SARS Can Hold Bribers Accountable - Outsourced Finance

Corruption and state capture have dominated the collective consciousness of South Africa’s society over the last few years, with many people growing apathetic and tired of the narrative. Honest South Africans fear that high-profile individuals implicated in corruption won’t be convicted of their crimes as the legal process requires concrete evidence of crimes. However, many corrupt people forget about the tools SARS has to hold them to account, similar to the case of Al Capone.

If you are not familiar to the Al Capone tax case, here is a useful link.

So what does a person who has been involved in corrupt activities have to worry about from SARS? Outsourced Finance’s director, Malusi Cwele, illustrates through an example of how SARS can catch a bribe payment to a government official to influence the outcome of a tender process.

Paying the bribe

The main tax consequence from the perspective of the business paying the bribe is that bribes are not a valid tax deduction.  If you use business resources to pay a bribe, it cannot be classified as ‘business development’ or ‘consulting services’. This is the first thing a seasoned auditor will look for when checking for signs of tax evasion. Section 23(o)(i) of the Income Tax Act prohibits the deduction of any payments resulting from corrupt activities.

If you have claimed bribes as a tax deduction in your business by the usual technique of requesting an invoice for ‘business development’, that represents the falsification of your books and overstatement of deductions, which is tax evasion.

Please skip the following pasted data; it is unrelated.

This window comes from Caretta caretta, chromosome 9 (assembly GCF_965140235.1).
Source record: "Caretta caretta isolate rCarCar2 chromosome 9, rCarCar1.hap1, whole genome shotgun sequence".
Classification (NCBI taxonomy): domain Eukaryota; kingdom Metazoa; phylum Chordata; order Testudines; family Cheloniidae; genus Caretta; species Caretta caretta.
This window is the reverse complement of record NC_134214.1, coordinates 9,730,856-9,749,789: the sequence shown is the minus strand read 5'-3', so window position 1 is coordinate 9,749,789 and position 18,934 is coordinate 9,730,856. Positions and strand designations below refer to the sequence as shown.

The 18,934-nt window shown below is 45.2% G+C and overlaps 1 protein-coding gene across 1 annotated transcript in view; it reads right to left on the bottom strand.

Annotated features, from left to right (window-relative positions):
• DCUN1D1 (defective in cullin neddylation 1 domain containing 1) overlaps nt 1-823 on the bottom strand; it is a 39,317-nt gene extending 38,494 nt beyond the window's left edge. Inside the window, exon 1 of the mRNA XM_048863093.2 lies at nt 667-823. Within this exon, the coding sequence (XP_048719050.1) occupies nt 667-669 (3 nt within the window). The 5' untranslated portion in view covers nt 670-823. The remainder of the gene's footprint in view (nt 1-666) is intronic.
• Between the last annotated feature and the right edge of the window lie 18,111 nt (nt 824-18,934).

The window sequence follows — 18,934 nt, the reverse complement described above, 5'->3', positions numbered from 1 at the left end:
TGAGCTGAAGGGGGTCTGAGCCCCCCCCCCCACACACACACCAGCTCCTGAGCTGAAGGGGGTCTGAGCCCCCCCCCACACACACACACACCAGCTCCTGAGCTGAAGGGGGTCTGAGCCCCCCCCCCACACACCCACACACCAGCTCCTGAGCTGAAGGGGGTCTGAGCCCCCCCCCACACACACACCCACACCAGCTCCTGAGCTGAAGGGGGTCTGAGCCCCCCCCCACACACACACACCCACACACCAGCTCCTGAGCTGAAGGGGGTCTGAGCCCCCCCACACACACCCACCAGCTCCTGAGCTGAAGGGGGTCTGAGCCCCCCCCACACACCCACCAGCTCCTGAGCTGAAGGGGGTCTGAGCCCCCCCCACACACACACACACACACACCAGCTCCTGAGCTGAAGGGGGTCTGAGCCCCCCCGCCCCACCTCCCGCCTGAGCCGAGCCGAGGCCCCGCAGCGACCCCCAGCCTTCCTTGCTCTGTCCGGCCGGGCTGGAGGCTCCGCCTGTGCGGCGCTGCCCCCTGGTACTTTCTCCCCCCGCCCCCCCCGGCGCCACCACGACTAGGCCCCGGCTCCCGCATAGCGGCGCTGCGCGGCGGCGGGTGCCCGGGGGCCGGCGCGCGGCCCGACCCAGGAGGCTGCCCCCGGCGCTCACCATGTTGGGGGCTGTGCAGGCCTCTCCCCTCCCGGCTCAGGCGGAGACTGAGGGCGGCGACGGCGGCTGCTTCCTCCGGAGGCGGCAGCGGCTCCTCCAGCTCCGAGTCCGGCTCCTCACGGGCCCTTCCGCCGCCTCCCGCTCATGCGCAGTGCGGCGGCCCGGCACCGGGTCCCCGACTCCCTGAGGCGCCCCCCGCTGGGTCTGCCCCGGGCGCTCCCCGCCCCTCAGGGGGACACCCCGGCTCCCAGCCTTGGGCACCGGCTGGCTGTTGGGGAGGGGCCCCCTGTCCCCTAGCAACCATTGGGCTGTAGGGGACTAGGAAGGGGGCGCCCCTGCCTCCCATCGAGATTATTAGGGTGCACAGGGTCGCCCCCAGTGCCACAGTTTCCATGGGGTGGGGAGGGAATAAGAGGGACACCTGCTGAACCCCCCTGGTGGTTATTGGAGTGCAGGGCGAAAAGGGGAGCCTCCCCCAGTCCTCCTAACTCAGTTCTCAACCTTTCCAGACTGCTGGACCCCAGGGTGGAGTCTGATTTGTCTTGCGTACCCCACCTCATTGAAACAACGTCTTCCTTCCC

If you have not yet filed your tax return and signed your financials, it is recommended that you offer voluntary disclosure to SARS to minimise your penalties. However, this won’t remove the crime and it would be important for you to consult a lawyer.

Receiving the bribe

The main tax consequence from the perspective of the person receiving the bribe is non-disclosure of income received – as bribes can be considered as gross income. If you don’t consider the bribe itself theft or fraud (which would not be gross income), by not declaring the bribe, you have committed tax evasion. This is because it may represent fraudulent non-disclosure of income, regardless of whether the bribe was paid in cash, meat or through your distant cousin twice removed.

If you have received a bribe and have not yet filed a tax return related to the time you received the bribe, it is better for you, in the long run, to come clean to SARS to lessen your penalties. Consult a lawyer for the best advice going forward.


Naturally, Outsourced Finance’s primary recommendation is not to pay bribes or be involved in corruption. Corrupt activities steal from the poor and hold our country back.

Never forget that FICA and other regulations allow the government to collect and process data about cash and electronic transactions.

If any scenario from the above is true for you, we recommend consulting your lawyer for advice. Tax evasion is a criminal offence and the Tax Administration Act provides for a fine or imprisonment for up to five years. Now that won’t look good on your next funding application – not recommended.

Need assistance with making an honest success of your business? Contact Outsourced Finance to help lead you in the right direction.

Depo Ogunruku

One comment

  • Myrtle Quella

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